1. Predicting drug responses in Southeast Asian populations

In the precision medicine approach to therapeutic treatment, it’s all about delivering the right drug to the right patient at the right time. Regionally, researchers are striving to achieve this goal through efforts like the Southeast Asian Pharmacogenomics Research Network (SEAPharm), which aims to use sequencing to study pharmacogenomics, or how certain genes can affect the way a person reacts to drugs.

In 2021, SEAPharm published a study in Human Genome Variation that sequenced 100 individuals from all over Southeast Asia to discover the pharmacogenetic variants present2. Notably, they found substantial variations at 100 genetic locations, contributing to differences in drug responses among populations within and between countries. While this study is only preliminary, further research may someday help local physicians prescribe drugs more likely to be effective in their respective populations.

  1. Illuminating immunity across Asia

From the lush tropics of India to the mountains of South Korea, Asia is home to a dizzying array of stunning environments and unique wildlife. Despite the diversity of its 4.5 billion-strong population, the region’s population remains underrepresented in genomic studies.  Enter AIDA (Asian Immune Diversity Atlas)3, which is set to be the first large-scale effort to characterise immune cell diversity in Asian populations. Using single-cell sequencing technologies, the project’s researchers will analyse the composition of immune cells in healthy individuals from 20 distinct populations in eight Asian countries, namely: Singapore, Japan, South Korea, India, Thailand, Russia, Pakistan and Sri Lanka.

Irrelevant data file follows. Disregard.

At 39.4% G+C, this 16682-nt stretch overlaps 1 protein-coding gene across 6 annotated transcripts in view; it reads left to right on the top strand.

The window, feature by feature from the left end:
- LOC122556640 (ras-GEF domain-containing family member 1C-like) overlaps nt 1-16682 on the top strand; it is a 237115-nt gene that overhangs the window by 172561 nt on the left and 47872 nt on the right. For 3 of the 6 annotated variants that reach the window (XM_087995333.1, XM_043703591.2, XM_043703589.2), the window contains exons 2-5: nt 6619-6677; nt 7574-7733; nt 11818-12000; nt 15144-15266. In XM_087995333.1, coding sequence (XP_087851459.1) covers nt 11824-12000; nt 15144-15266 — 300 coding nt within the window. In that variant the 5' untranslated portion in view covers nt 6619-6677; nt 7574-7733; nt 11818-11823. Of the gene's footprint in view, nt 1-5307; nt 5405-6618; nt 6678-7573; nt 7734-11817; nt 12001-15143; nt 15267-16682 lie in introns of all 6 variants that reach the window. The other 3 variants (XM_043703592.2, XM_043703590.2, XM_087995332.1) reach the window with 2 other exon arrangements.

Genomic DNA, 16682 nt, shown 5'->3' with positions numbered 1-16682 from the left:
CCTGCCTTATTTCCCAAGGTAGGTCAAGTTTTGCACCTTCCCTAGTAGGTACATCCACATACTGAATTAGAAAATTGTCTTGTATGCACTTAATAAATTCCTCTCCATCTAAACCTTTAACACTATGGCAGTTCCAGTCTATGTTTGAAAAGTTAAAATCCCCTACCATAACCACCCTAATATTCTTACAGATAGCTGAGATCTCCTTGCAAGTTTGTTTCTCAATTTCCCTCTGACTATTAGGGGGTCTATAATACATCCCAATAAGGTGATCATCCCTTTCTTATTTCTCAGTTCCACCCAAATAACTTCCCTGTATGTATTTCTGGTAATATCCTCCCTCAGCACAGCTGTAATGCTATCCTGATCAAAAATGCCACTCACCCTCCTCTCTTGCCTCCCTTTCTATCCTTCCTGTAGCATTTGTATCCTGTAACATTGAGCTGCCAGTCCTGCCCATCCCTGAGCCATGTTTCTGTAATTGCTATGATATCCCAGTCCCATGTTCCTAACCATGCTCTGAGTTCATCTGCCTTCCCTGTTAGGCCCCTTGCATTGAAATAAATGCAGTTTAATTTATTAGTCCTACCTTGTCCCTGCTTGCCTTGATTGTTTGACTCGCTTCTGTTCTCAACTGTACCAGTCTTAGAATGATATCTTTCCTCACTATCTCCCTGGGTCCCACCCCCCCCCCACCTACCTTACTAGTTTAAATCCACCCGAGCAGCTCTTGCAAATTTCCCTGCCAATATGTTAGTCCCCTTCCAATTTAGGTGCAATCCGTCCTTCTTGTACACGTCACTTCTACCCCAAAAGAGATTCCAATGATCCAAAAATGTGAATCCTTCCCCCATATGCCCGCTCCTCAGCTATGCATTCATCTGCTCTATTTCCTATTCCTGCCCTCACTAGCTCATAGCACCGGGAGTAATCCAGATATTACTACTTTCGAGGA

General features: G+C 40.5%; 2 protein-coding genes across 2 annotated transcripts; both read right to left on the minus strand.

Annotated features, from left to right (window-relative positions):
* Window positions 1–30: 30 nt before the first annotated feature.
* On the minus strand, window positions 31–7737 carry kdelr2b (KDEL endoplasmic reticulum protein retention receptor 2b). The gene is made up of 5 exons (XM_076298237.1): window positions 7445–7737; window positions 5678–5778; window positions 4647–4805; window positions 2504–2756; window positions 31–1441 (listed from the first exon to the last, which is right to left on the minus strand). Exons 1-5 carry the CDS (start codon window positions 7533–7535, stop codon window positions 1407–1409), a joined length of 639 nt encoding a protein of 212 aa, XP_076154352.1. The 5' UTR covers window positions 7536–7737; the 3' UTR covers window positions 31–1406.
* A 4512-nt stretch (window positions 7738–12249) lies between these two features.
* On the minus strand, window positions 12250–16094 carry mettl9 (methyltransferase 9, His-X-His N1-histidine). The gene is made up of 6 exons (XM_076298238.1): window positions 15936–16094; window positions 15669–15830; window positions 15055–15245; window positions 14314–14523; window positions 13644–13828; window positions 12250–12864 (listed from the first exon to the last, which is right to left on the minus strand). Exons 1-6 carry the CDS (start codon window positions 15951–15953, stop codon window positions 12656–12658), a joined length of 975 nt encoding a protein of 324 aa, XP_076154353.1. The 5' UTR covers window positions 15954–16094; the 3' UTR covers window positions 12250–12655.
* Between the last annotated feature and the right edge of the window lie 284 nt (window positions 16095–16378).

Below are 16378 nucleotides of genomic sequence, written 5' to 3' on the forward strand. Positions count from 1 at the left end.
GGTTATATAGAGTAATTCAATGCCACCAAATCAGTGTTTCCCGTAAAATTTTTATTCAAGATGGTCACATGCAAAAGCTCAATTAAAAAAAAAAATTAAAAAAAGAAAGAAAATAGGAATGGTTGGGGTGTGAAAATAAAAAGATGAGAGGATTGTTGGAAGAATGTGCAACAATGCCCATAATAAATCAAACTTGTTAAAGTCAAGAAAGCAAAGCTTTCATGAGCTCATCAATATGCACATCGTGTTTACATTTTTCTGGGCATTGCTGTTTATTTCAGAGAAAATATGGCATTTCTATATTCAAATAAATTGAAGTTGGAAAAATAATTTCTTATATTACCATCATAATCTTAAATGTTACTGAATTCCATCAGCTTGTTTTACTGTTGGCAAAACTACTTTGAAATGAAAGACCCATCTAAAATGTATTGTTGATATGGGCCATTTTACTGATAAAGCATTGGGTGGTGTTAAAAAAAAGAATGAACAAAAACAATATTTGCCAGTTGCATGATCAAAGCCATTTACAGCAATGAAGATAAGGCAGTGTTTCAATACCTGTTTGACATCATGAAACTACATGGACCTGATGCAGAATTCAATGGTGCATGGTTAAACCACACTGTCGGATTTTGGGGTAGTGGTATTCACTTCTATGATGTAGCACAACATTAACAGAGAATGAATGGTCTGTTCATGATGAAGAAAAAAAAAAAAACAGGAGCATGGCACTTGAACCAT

Equipped with this data, the atlas will provide a baseline measurement of the immune system in health individuals—allowing the identification of abnormalities across diverse immune-related diseases, metabolic disorders and cancers. The project is funded by the Chan Zuckerberg Initiative grant, with similar atlases also in the works in Latin America and North America.